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Ruby 4.0: To Infinity and Beyond (RubyConf Kenya 2017)

Ruby 4.0: To Infinity and Beyond (RubyConf Kenya 2017)

Slide deck from my presentation at RubyConf Kenya 2017.

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Bozhidar Batsov

June 11, 2017
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Transcript

  1. None
  2. Hello!

  3. Божидар

  4. None
  5. None
  6. Ruby 4.0: To INFINITY and Beyound by Bozhidar Batsov

  7. None
  8. Not on Ruby’s Core Team

  9. –Matz “We’ll aim to release Ruby 3 for the Olympic

    Games in Tokyo in 2020.”
  10. Ruby is now mature

  11. Build the things your users need, instead of the things

    they want.
  12. None
  13. The track record of recent Ruby innovation

  14. Ruby != MRI

  15. 3.times do puts "Ruby Rocks!" end

  16. Ruby 2.0

  17. • keyword arguments • %i • UTF-8 is now the

    default source file encoding • Refinements (experimental feature)
  18. Ruby 2.1

  19. • Rational/Complex Literal • defs return value • Refinements are

    no longer experimental feature
  20. Ruby 2.2

  21. Nada

  22. Ruby 2.3

  23. • frozen string literals pragma • safe navigation operator (&.)

    • squiggly heredocs (<<~)
  24. Ruby 2.4

  25. • Unify Fixnum and Bignum into Integer • Support Unicode

    case mappings
  26. Ruby 2.5?

  27. Java innovates more!

  28. Ruby 2.2 includes many new features and improvements for the

    increasingly diverse and expanding demands for Ruby. For example, Ruby’s Garbage Collector is now able to collect Symbol type objects. This reduces memory usage of Symbols; because GC was previously unable to collect them before 2.2. Since Rails 5.0 will require Symbol GC, it will support only Ruby 2.2 or later. (See Rails 4.2 release post for details.) Also, a reduced pause time thanks to the new Incremental Garbage Collector will be helpful for running Rails applications. Recent developments mentioned on the Rails blog suggest that Rails 5.0 will take advantage of Incremental GC as well as Symbol GC.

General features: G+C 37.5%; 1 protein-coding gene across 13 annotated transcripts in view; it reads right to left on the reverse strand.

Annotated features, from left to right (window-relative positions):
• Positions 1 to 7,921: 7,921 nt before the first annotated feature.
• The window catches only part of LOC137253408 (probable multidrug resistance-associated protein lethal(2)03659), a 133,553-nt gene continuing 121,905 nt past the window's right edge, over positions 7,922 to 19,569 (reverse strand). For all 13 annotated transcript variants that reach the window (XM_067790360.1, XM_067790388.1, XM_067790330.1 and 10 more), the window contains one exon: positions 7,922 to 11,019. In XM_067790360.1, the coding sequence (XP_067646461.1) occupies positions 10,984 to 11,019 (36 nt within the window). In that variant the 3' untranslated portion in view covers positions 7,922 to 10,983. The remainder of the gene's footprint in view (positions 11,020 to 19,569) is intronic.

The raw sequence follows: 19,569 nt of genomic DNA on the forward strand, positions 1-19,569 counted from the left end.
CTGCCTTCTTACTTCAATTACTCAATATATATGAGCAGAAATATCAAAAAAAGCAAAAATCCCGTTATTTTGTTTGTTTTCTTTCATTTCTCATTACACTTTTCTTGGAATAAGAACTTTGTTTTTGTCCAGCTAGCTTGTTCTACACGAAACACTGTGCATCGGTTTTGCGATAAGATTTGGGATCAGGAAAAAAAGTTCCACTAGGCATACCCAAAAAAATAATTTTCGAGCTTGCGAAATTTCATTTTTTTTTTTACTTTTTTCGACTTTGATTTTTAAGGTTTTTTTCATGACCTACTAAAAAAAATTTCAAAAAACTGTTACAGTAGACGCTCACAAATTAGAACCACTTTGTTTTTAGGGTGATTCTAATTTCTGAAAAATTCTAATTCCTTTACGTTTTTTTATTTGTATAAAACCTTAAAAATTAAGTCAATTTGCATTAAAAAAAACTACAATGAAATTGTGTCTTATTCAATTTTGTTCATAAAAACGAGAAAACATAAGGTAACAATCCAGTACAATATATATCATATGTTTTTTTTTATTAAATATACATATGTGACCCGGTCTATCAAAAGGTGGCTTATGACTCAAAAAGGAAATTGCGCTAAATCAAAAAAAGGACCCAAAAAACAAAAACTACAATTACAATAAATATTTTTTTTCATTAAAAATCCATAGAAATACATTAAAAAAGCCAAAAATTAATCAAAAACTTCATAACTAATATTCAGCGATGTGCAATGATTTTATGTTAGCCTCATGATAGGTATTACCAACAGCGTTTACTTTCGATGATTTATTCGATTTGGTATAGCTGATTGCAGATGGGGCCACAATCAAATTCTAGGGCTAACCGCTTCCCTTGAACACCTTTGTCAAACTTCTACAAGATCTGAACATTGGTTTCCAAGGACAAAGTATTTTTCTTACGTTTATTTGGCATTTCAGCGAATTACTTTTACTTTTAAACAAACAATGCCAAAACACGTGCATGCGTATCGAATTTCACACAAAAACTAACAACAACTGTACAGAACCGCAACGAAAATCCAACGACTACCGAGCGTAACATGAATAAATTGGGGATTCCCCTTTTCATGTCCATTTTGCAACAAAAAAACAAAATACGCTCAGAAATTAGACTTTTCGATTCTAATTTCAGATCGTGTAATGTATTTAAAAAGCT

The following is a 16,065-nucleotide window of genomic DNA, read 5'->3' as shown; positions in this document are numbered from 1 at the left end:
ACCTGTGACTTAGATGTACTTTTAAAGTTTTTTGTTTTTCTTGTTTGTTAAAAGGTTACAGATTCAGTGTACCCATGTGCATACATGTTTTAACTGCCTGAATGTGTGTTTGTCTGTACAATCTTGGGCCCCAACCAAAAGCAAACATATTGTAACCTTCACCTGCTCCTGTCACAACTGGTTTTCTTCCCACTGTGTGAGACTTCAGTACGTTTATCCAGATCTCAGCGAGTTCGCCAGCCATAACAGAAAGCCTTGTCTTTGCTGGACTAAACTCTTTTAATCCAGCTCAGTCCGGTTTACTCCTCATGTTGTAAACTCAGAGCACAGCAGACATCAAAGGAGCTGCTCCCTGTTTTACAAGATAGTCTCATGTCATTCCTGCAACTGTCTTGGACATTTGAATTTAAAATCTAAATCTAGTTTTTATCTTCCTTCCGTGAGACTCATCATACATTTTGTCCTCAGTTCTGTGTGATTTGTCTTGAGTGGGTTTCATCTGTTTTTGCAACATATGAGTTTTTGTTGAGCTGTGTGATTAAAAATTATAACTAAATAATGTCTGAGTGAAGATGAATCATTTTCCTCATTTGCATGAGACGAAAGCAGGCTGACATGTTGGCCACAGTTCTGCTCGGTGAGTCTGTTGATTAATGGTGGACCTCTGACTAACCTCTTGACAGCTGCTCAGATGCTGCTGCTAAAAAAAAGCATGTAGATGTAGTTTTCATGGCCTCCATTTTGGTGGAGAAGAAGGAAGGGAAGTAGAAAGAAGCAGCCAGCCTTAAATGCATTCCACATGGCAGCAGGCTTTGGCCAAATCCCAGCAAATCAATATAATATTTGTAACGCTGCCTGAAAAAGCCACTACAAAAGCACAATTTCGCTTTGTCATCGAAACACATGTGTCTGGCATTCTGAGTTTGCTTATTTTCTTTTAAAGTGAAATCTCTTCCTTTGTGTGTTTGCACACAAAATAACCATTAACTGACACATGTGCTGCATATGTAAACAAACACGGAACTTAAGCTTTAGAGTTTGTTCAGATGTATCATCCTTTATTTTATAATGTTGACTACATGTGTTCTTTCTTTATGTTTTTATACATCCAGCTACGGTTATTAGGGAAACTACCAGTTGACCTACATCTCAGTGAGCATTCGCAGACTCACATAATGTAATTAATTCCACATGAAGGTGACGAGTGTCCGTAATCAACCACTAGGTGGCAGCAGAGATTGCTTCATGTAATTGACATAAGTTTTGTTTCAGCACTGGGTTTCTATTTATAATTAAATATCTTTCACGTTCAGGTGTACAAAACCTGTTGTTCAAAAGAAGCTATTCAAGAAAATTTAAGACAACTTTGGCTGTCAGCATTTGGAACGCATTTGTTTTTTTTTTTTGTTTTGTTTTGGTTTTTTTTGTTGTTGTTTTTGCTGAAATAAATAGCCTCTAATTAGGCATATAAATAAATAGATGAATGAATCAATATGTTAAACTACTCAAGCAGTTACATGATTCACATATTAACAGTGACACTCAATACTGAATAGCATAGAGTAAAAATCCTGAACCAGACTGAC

29. Ruby 2.2 includes many new features and improvements for the

    increasingly diverse and expanding demands for Ruby. For example, Ruby’s Garbage Collector is now able to collect Symbol type objects. This reduces memory usage of Symbols; because GC was previously unable to collect them before 2.2. Since Rails 5.0 will require Symbol GC, it will support only Ruby 2.2 or later. (See Rails 4.2 release post for details.) Also, a reduced pause time thanks to the new Incremental Garbage Collector will be helpful for running Rails applications. Recent developments mentioned on the Rails blog suggest that Rails 5.0 will take advantage of Incremental GC as well as Symbol GC.
  30. Ruby 2.2 includes many new features and improvements for the

    increasingly diverse and expanding demands for Ruby. For example, Ruby’s Garbage Collector is now able to collect Symbol type objects. This reduces memory usage of Symbols; because GC was previously unable to collect them before 2.2. Since Rails 5.0 will require Symbol GC, it will support only Ruby 2.2 or later. (See Rails 4.2 release post for details.) Also, a reduced pause time thanks to the new Incremental Garbage Collector will be helpful for running Rails applications. Recent developments mentioned on the Rails blog suggest that Rails 5.0 will take advantage of Incremental GC as well as Symbol GC.
  31. Ruby 2.2 includes many new features and improvements for the

    increasingly diverse and expanding demands for Ruby. For example, Ruby’s Garbage Collector is now able to collect Symbol type objects. This reduces memory usage of Symbols; because GC was previously unable to collect them before 2.2. Since Rails 5.0 will require Symbol GC, it will support only Ruby 2.2 or later. (See Rails 4.2 release post for details.) Also, a reduced pause time thanks to the new Incremental Garbage Collector will be helpful for running Rails applications. Recent developments mentioned on the Rails blog suggest that Rails 5.0 will take advantage of Incremental GC as well as Symbol GC.
  32. Ruby 2.2 includes many new features and improvements for the